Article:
Monday, July 27, 2009

Social Media & Event Marketing Part IV: Video, Pictures, Presentations

There are a myriad of other Social Media platforms that can be used in the course of Event Marketing; previous posts on LinkedIn, Facebook and Twitter were a look at the larger Social Media sites driven by community. There are also portals which provide plenty of opportunity to make your Event Marketing initiatives to viral – and which should be used to work hand-in-hand with the above sites – to build a well-rounded environment to attract and convert prospect and retain and engage attendees, enhancing your overall Event Marketing initiatives:

Blogging: There are a variety of options in this area, including WordPress and Blogger. There are enough articles debating the merit of using each one, but from what I have read & understand, WordPress is suggested for corporate blogs. (I originally signed onto the Blogger and have not had issue to switch.) There is, of course, also the option of a proprietary blog, pending your internal resources.

Presentation sharing: the SlideShare portal affords the opportunity to upload and share a variety of documents – PowerPoint, OpenOffice and Apple Keynote presentations, Microsoft Office Word docs, Excel spreadsheets, iWork pages and PDFs. While you of course do not want to give away an entire presentation's worth of content prior to an event, much like a pre-event Webinar (see below) this is an avenue by which to show off the great content you are providing attendees through summarized presentations. You can also set up SlideShare to share documents with a proprietary set of individuals, for example to be used for onsite or post-event sharing. This is also a great opportunity to share presentations for sponsorship marketing initiatives.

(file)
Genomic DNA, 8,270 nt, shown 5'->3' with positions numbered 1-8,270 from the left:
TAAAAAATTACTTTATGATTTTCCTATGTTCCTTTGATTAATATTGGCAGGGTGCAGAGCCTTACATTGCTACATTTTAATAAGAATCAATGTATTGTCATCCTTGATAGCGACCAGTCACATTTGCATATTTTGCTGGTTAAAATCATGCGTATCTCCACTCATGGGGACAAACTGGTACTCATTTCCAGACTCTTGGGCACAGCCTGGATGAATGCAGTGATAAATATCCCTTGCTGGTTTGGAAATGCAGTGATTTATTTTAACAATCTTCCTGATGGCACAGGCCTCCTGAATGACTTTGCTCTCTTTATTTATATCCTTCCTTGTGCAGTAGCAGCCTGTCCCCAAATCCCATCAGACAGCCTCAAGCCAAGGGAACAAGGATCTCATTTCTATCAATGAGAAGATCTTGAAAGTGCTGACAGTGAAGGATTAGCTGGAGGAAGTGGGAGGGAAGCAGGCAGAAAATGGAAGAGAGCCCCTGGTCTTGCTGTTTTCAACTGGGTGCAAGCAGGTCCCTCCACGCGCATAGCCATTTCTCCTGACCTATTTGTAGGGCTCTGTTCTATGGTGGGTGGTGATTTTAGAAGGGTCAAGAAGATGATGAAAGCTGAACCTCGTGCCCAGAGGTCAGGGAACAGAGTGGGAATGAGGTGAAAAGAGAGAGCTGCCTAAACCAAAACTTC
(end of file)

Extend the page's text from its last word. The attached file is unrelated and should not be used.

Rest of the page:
Photo and Videos: Flickr and YouTube have exploded in popularity for photo and video sharing (Flickr handles both). Onsite pictures and videos of networking, keynotes/presentations, etc. certainly fall into the “a picture is worth a thousand words” category in communicating the feel and value of an event. As video is dynamic, it can (and has) been used in a couple of ways – both as a produced video creating buzz about an event, as seen for in TED event clip, and providing content, as the Gartner video demonstrates. In either scenario, brevity is important, keeping the viewer engaged and showing the depth and breadth of the event with either tactic is the goal. And of course ... do wind up with a call to action!

The real key to success to all of this is planning and execution: integrating the above, plus the previously discussed channels, into an overall Event Marketing communications strategy and stream. Specifically, you need to ensure there are plans and people in place to link and integrate video, blogs and pictures from your event Facebook and LinkedIn pages, that team members are tweeting about these, and that these links are prominent on the Event Web site. As well, links and call-outs should be included in your traditional direct marketing channels when utilized (email and direct mail), encouraging prospects to engage and follow wherever possible. This also provides the benefit of these communications shifting form a straight push for event attendance to promoting the Social Media option as this becomes part of the marketing mix.

And as previously discussed, a secondary element will be leveraging the communities built post-event – scheduling and executing regular discussions, blogs, notes, etc. – to ensure the attendee (and prospects) are, in fact, part of an ongoing and thriving network, not individuals on a promotional cycle spoken to in the context of a campaign. In short, work to utilize Social Media as the unique tool set leverage your Event Marketing prowess.

Good luck!


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